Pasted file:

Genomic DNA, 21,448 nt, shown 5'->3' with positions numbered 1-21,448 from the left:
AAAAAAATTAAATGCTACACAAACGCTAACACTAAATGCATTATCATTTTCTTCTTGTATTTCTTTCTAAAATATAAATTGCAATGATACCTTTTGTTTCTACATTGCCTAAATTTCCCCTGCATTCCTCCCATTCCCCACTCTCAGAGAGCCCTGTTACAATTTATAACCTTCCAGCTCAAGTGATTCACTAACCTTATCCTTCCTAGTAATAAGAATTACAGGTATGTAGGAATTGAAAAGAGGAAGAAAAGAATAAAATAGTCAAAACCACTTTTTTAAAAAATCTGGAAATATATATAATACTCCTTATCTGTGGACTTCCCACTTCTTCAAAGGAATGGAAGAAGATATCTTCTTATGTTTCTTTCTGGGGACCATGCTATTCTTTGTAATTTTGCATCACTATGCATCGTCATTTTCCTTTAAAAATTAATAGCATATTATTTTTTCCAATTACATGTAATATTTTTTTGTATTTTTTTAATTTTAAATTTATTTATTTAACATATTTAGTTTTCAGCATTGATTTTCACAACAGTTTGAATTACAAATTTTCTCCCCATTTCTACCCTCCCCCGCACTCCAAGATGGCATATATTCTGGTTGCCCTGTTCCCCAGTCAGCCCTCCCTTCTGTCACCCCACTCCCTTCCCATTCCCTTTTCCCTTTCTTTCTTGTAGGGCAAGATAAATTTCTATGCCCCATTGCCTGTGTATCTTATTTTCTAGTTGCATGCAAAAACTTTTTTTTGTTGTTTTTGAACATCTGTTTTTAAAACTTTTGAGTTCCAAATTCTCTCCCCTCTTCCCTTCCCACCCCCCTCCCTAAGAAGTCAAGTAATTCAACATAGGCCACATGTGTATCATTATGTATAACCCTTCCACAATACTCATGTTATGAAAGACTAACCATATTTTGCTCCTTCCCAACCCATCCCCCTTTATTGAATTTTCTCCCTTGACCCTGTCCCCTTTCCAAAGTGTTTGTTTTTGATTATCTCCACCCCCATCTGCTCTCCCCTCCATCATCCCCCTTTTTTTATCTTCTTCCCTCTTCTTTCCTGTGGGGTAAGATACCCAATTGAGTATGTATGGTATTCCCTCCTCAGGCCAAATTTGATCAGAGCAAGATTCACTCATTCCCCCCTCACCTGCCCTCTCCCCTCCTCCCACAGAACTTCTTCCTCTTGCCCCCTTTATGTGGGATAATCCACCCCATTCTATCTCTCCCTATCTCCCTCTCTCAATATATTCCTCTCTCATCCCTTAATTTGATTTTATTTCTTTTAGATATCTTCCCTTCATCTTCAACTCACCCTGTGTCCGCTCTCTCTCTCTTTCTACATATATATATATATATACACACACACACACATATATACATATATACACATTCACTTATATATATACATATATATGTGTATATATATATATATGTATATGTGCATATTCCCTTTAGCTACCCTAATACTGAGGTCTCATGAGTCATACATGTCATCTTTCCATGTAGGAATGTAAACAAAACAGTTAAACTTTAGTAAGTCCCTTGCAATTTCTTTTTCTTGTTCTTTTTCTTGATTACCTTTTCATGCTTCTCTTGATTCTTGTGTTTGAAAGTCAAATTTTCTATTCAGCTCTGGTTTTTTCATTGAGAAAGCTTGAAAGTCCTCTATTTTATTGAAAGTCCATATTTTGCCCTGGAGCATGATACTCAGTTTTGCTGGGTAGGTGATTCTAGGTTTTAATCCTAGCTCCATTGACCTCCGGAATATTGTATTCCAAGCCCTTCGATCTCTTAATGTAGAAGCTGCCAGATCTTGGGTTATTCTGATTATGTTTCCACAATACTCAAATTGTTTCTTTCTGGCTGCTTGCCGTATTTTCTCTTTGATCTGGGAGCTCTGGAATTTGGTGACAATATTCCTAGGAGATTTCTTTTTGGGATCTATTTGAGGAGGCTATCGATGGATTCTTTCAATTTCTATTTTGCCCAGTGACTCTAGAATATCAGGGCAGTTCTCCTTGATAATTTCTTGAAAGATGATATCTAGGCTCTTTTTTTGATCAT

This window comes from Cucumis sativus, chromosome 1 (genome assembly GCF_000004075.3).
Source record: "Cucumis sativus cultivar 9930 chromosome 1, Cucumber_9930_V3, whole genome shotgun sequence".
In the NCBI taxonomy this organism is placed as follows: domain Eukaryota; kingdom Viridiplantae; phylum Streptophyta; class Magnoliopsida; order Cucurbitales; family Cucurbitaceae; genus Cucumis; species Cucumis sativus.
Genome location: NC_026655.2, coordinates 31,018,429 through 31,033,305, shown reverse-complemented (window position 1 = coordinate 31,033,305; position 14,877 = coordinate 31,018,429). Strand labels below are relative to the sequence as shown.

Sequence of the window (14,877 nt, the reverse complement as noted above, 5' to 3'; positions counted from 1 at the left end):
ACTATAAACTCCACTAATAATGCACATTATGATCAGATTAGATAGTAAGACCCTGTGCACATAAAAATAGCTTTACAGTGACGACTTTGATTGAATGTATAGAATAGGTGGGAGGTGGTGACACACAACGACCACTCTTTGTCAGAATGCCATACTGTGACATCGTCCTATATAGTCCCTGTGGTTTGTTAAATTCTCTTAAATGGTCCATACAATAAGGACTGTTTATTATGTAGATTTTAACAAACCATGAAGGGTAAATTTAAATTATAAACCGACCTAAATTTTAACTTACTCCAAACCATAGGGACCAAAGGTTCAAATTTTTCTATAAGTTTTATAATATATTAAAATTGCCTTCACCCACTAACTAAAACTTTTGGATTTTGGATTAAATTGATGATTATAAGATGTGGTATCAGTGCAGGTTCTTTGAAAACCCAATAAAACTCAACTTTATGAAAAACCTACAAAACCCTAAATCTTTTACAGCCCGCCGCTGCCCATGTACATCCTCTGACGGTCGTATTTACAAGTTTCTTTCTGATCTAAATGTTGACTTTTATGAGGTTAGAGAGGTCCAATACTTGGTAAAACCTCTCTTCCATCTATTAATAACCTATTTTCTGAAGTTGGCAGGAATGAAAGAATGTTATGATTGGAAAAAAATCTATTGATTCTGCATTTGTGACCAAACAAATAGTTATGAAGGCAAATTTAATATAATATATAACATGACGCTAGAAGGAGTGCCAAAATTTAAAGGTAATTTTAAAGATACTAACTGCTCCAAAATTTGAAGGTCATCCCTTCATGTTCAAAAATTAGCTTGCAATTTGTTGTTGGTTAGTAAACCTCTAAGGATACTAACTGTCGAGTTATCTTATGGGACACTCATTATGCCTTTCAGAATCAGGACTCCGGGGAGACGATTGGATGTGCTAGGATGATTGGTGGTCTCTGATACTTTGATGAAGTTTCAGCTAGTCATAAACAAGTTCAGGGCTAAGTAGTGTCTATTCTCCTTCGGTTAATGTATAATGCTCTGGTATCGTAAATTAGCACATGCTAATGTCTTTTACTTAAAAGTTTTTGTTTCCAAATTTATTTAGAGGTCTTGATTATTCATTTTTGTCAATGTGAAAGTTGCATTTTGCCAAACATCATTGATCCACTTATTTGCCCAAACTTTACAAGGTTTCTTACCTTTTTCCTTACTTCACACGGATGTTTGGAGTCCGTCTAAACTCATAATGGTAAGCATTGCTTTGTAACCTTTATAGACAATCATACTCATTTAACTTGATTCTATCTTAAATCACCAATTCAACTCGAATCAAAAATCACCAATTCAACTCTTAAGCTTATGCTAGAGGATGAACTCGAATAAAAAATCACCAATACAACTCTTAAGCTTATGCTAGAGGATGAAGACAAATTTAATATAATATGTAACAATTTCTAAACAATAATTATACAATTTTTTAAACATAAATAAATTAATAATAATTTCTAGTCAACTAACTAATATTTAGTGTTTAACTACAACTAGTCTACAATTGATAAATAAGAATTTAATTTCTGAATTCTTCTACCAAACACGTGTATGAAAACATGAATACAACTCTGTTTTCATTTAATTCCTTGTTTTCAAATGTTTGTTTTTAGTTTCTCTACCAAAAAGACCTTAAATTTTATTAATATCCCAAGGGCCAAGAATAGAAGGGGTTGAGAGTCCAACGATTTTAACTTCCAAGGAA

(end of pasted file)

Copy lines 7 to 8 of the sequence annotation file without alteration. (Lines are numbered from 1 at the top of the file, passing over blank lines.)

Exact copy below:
Sequence of the window (14,877 nt, the reverse complement as noted above, 5' to 3'; positions counted from 1 at the left end):
ACTATAAACTCCACTAATAATGCACATTATGATCAGATTAGATAGTAAGACCCTGTGCACATAAAAATAGCTTTACAGTGACGACTTTGATTGAATGTATAGAATAGGTGGGAGGTGGTGACACACAACGACCACTCTTTGTCAGAATGCCATACTGTGACATCGTCCTATATAGTCCCTGTGGTTTGTTAAATTCTCTTAAATGGTCCATACAATAAGGACTGTTTATTATGTAGATTTTAACAAACCATGAAGGGTAAATTTAAATTATAAACCGACCTAAATTTTAACTTACTCCAAACCATAGGGACCAAAGGTTCAAATTTTTCTATAAGTTTTATAATATATTAAAATTGCCTTCACCCACTAACTAAAACTTTTGGATTTTGGATTAAATTGATGATTATAAGATGTGGTATCAGTGCAGGTTCTTTGAAAACCCAATAAAACTCAACTTTATGAAAAACCTACAAAACCCTAAATCTTTTACAGCCCGCCGCTGCCCATGTACATCCTCTGACGGTCGTATTTACAAGTTTCTTTCTGATCTAAATGTTGACTTTTATGAGGTTAGAGAGGTCCAATACTTGGTAAAACCTCTCTTCCATCTATTAATAACCTATTTTCTGAAGTTGGCAGGAATGAAAGAATGTTATGATTGGAAAAAAATCTATTGATTCTGCATTTGTGACCAAACAAATAGTTATGAAGGCAAATTTAATATAATATATAACATGACGCTAGAAGGAGTGCCAAAATTTAAAGGTAATTTTAAAGATACTAACTGCTCCAAAATTTGAAGGTCATCCCTTCATGTTCAAAAATTAGCTTGCAATTTGTTGTTGGTTAGTAAACCTCTAAGGATACTAACTGTCGAGTTATCTTATGGGACACTCATTATGCCTTTCAGAATCAGGACTCCGGGGAGACGATTGGATGTGCTAGGATGATTGGTGGTCTCTGATACTTTGATGAAGTTTCAGCTAGTCATAAACAAGTTCAGGGCTAAGTAGTGTCTATTCTCCTTCGGTTAATGTATAATGCTCTGGTATCGTAAATTAGCACATGCTAATGTCTTTTACTTAAAAGTTTTTGTTTCCAAATTTATTTAGAGGTCTTGATTATTCATTTTTGTCAATGTGAAAGTTGCATTTTGCCAAACATCATTGATCCACTTATTTGCCCAAACTTTACAAGGTTTCTTACCTTTTTCCTTACTTCACACGGATGTTTGGAGTCCGTCTAAACTCATAATGGTAAGCATTGCTTTGTAACCTTTATAGACAATCATACTCATTTAACTTGATTCTATCTTAAATCACCAATTCAACTCGAATCAAAAATCACCAATTCAACTCTTAAGCTTATGCTAGAGGATGAACTCGAATAAAAAATCACCAATACAACTCTTAAGCTTATGCTAGAGGATGAAGACAAATTTAATATAATATGTAACAATTTCTAAACAATAATTATACAATTTTTTAAACATAAATAAATTAATAATAATTTCTAGTCAACTAACTAATATTTAGTGTTTAACTACAACTAGTCTACAATTGATAAATAAGAATTTAATTTCTGAATTCTTCTACCAAACACGTGTATGAAAACATGAATACAACTCTGTTTTCATTTAATTCCTTGTTTTCAAATGTTTGTTTTTAGTTTCTCTACCAAAAAGACCTTAAATTTTATTAATATCCCAAGGGCCAAGAATAGAAGGGGTTGAGAGTCCAACGATTTTAACTTCCAAGGAA